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Meetings, Ministers and the Least Appealing of all Causes

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There are lots of "high-level meetings" in Washington, but this weekend's High Level Meeting on Sanitation and Safe Water for All deserves more than the usual cynicism. For the first time ever, Finance and Water Ministers from around the world are gathering together to focus on that most basic of all human needs -- water -- and that least appealing of all causes -- sanitation. (The mind races at how this meeting might be abbreviated, but this is a family blog.)

Billions of people worldwide lack access to safe drinking water and sanitation. Improving access will not only save lives, it can also increase education rates, reduce poverty and drive economic growth. A basic building block of progress.

The High-Level Meeting is part of the Global Framework for Action, a global partnership that convenes national governments, donors and development partners to drive progress towards achieving universal and sustainable access to sanitation and drinking water.

We should applaud those involved in this effort for their leadership in addressing gaps in policy, planning, financing, and technical assistance, all of which have slowed progress toward this critical issue.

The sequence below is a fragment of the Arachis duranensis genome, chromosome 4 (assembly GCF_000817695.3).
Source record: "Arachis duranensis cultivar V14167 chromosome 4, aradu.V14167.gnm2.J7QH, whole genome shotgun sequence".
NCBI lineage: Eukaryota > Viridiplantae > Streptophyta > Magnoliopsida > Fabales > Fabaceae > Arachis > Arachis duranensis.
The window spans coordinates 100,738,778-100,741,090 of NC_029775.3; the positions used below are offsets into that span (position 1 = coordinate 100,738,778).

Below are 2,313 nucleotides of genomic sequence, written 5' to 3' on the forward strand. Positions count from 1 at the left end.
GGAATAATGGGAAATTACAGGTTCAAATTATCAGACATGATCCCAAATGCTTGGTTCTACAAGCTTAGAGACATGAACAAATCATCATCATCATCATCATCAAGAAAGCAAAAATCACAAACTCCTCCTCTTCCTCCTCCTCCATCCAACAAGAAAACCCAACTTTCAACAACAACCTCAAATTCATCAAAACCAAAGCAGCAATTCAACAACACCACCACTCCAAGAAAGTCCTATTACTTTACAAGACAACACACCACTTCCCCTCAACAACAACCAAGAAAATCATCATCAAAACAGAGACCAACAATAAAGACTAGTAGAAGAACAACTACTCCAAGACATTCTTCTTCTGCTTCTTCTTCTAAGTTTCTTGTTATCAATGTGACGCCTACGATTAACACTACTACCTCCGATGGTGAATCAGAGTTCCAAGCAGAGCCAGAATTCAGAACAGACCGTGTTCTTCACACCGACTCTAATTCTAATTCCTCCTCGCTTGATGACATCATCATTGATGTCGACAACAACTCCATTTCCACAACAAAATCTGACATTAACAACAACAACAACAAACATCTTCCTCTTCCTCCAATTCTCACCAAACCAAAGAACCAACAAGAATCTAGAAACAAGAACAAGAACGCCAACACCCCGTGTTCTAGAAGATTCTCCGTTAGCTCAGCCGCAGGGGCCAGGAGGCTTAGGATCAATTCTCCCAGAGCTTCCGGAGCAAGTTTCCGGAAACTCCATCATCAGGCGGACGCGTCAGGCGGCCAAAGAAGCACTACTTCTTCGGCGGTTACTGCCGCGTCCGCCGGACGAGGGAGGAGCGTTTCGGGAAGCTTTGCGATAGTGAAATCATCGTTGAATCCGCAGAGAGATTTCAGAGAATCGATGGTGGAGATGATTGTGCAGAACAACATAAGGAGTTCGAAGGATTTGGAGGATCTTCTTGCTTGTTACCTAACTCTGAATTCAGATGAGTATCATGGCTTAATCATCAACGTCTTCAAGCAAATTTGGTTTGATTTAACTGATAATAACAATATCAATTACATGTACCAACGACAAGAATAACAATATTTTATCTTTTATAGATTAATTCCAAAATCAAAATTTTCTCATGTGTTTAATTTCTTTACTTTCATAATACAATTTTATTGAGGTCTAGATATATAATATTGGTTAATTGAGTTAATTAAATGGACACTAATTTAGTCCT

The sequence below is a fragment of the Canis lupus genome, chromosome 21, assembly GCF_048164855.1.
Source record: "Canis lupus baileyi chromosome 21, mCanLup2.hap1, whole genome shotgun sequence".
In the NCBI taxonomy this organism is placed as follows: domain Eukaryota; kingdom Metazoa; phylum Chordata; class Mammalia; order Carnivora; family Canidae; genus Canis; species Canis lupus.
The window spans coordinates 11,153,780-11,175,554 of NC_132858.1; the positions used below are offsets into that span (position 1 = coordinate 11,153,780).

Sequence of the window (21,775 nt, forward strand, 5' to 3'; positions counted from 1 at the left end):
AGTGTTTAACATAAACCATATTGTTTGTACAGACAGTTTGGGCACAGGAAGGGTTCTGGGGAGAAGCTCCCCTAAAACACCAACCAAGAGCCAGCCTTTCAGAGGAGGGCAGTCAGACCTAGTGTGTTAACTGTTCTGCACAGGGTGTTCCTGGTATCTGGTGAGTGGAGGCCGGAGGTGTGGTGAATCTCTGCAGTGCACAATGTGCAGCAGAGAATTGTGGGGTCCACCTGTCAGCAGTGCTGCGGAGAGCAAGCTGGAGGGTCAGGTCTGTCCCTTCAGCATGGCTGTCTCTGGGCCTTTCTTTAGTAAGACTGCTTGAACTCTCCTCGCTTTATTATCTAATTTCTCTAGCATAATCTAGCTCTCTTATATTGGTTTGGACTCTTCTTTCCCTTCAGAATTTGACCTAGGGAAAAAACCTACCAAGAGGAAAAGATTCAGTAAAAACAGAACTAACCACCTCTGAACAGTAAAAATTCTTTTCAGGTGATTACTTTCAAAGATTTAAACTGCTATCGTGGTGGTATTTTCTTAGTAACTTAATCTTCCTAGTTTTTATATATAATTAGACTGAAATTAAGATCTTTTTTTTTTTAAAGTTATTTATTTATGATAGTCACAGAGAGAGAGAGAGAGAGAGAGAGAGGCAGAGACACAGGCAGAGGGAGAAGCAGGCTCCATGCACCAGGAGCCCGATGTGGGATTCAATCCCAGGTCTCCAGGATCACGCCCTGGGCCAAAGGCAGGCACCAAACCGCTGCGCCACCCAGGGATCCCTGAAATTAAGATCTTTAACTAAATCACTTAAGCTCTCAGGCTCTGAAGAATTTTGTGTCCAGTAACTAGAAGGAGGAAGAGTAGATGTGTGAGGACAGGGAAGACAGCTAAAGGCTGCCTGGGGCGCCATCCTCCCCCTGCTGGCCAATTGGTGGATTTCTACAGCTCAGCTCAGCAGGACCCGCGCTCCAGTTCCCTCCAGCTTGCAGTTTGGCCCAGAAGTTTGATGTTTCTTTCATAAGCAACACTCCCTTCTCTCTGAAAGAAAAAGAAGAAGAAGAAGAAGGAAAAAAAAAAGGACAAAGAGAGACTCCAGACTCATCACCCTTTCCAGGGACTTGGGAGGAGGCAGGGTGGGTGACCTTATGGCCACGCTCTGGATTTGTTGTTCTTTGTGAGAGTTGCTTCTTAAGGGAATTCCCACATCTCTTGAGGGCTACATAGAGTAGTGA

Investments in water, sanitation and hygiene have immediate benefits for children's health, survival and long term development. While working towards long-term change in infrastructure and health systems, we should prioritize the funding and implementation of integrated packages of cost-effective child health and water, sanitation and hygiene interventions available today.

Local governments and communities in the South can lead the implementation of practical and sustainable projects that meet their needs. The Global Framework supports this approach and encourages strong national sanitation and water planning to ensure the effective use of donor and national resources for sanitation and water.

Do your part: follow the outcomes of this meeting, encourage the US and other donor governments to strongly support the Global Framework for Action, and drive change on this issue that virtually everyone reading this post takes for granted....

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